Do you want massive battles between civilized cultures? Then most women had better be at home raising large families capable of providing the men for the armies and the societal wealth to support them. Do you want dynastic conflict? Then you need mothers married to powerful men producing those dynasties. Do you seek the dramatic tension of forbidden love? Then someone had better possess the authority to credibly forbid it.
The assertion may seem a little extreme at first, but if you contemplate the matter, it should rapidly become obvious that the insertion of modern equalitarianism into quasi-medieval fantasy is less credible and more dramatically devastating than giving the occasional knight an M16A4 assault rifle. The assault rifle is merely ridiculous whereas the equalitarianism undermines the logical basis for the vast majority of most historical conflict. And while there are ways to work around these issues, (the knight with the assault rifle is a time traveler, strong independent warrior women drop large litters of children by the roadside that are gathered by good-hearted monks and mature in six months), the point is that if they are not addressed in an intellectually competent matter - and they usually aren't - the result is doomed to be an incoherent, illogical mess that will have to be very well-written to even pass for mediocre.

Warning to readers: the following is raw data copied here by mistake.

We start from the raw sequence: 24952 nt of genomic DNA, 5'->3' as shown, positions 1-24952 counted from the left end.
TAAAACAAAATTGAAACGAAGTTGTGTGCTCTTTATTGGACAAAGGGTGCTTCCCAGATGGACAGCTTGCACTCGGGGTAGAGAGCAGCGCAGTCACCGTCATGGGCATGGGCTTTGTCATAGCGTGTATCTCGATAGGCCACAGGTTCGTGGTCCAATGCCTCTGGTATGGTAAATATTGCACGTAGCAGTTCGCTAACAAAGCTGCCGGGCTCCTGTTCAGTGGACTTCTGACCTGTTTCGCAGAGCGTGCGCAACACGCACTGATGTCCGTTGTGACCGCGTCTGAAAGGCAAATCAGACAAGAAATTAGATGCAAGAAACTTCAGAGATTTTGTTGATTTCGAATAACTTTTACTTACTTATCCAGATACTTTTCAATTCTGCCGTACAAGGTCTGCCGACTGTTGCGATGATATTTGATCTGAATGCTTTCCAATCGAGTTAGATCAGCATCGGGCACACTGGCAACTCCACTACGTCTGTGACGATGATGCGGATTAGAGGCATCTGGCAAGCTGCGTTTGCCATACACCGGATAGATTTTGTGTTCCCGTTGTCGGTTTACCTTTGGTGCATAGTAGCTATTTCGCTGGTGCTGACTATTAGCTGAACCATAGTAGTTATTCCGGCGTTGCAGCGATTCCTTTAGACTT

One commenter, seemingly reasonable, states: "The way I see it – if I’m supposed to suspend my disbelief enough to believe in dragons, then I’m pretty sure it can extend to equal positions for female characters."
That sounds superficially credible, but it really isn't. The absence of dragons is not significant to our lives today. If they appeared tomorrow in their conventional fantasy form, most of our lives would be little different. Intersexual relations are central, on the other hand, hence the interest in this and other Game blogs. The difference can be seen in the way in which those inferior writers who blithely ignore the unavoidable consequences of "equal positions for female characters" refuse to address them in anything approaching a sensible way. If an author wants warrior women and sizable societies, why not have her women simply drop children like puppies who can fend for themselves after a month? Because that small change from observable biological norms would too severely violate the necessary suspension of disbelief, even for readers who are observably stupid enough to fail to realize that a medieval-era society featuring strong, independent, and equal women is unsustainable and would be wiped out in less than three generations.